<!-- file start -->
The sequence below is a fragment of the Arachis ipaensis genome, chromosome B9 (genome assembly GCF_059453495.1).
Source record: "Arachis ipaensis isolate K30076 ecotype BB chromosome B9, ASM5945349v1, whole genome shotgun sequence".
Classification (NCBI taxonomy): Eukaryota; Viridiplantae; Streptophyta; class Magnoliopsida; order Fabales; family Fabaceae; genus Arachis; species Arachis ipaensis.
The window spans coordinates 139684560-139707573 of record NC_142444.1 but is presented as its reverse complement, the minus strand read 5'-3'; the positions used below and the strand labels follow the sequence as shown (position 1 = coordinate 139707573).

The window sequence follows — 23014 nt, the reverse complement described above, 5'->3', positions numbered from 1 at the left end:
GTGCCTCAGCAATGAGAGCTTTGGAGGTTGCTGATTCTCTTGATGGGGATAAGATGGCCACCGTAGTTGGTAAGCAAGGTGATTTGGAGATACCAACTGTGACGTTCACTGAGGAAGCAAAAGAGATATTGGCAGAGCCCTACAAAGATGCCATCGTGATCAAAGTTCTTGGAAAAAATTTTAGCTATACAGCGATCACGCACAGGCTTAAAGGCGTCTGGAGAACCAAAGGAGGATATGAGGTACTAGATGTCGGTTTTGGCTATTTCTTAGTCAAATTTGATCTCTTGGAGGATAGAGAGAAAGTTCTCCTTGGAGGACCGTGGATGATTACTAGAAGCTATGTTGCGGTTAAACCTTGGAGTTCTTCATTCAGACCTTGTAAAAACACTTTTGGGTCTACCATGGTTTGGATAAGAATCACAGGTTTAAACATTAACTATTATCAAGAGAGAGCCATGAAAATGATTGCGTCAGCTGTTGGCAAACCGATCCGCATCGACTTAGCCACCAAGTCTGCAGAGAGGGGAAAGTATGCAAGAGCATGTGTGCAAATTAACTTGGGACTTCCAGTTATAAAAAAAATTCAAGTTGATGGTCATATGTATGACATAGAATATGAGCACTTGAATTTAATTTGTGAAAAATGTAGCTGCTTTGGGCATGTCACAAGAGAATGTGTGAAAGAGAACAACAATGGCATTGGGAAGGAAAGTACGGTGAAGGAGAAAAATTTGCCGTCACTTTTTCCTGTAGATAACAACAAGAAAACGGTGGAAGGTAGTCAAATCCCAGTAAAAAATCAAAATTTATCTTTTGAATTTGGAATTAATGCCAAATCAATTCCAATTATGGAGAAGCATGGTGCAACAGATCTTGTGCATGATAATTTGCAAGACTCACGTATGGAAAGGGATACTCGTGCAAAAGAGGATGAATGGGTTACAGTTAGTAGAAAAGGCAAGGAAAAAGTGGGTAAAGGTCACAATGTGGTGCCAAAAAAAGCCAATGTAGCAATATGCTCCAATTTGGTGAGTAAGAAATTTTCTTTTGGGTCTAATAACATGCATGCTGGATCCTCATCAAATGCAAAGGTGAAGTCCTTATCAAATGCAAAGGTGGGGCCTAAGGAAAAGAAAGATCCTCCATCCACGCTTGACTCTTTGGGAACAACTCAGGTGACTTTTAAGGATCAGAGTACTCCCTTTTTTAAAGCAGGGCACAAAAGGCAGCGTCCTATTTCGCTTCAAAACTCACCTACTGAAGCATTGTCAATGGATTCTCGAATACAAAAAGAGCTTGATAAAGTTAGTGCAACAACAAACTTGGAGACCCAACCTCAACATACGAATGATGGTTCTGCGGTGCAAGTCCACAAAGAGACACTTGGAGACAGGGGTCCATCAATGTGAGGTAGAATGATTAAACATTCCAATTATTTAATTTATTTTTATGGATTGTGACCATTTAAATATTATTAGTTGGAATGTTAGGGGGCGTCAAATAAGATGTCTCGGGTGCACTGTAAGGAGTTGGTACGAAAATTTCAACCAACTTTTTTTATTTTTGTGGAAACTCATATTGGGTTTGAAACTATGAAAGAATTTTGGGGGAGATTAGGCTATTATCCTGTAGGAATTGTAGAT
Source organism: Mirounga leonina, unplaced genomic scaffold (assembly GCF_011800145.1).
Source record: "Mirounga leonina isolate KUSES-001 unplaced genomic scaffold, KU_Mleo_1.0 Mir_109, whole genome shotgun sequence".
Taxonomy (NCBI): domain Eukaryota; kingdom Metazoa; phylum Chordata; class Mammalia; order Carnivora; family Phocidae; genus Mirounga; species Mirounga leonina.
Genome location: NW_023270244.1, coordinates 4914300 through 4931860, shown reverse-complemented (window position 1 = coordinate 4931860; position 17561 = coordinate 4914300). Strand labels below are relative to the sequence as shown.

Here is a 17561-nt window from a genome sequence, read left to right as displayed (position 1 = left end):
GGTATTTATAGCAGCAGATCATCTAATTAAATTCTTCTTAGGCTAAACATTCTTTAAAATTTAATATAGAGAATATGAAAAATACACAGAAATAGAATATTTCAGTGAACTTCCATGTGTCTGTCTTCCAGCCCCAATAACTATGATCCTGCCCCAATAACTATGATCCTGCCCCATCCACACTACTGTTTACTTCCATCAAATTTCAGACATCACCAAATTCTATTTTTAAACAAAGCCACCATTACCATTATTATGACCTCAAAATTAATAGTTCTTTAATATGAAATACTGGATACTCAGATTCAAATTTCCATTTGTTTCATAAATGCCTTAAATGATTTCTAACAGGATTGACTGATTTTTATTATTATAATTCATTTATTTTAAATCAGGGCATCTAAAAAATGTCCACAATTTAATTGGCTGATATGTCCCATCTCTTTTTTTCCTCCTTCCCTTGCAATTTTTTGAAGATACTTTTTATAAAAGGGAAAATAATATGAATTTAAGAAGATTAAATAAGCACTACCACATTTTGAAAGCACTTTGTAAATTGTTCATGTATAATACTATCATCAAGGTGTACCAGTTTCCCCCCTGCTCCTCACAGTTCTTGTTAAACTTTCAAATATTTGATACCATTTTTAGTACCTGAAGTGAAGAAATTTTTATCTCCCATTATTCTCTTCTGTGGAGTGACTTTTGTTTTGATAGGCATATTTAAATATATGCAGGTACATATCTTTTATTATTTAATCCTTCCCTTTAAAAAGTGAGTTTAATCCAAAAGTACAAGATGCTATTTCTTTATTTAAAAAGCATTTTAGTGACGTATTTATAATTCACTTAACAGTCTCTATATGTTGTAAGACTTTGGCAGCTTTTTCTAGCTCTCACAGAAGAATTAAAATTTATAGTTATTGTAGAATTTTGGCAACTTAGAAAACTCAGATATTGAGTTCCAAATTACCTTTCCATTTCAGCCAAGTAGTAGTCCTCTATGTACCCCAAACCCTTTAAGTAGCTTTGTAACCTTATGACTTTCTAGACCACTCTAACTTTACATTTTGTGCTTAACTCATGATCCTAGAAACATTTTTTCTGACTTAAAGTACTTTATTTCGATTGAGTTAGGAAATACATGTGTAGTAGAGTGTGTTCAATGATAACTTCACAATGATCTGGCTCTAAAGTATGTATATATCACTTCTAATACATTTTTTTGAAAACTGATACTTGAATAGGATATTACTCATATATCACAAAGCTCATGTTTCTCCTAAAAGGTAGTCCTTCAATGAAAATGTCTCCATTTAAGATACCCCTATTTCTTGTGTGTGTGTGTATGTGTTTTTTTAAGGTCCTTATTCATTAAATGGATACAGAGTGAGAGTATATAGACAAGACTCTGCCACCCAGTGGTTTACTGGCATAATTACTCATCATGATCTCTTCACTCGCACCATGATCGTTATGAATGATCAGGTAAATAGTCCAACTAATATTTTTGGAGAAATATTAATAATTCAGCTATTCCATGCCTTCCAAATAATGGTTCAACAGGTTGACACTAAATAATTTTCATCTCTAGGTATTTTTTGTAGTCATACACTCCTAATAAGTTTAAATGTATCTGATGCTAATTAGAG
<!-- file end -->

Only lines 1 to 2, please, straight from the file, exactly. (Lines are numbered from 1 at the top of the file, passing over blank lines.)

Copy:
The sequence below is a fragment of the Arachis ipaensis genome, chromosome B9 (genome assembly GCF_059453495.1).
Source record: "Arachis ipaensis isolate K30076 ecotype BB chromosome B9, ASM5945349v1, whole genome shotgun sequence".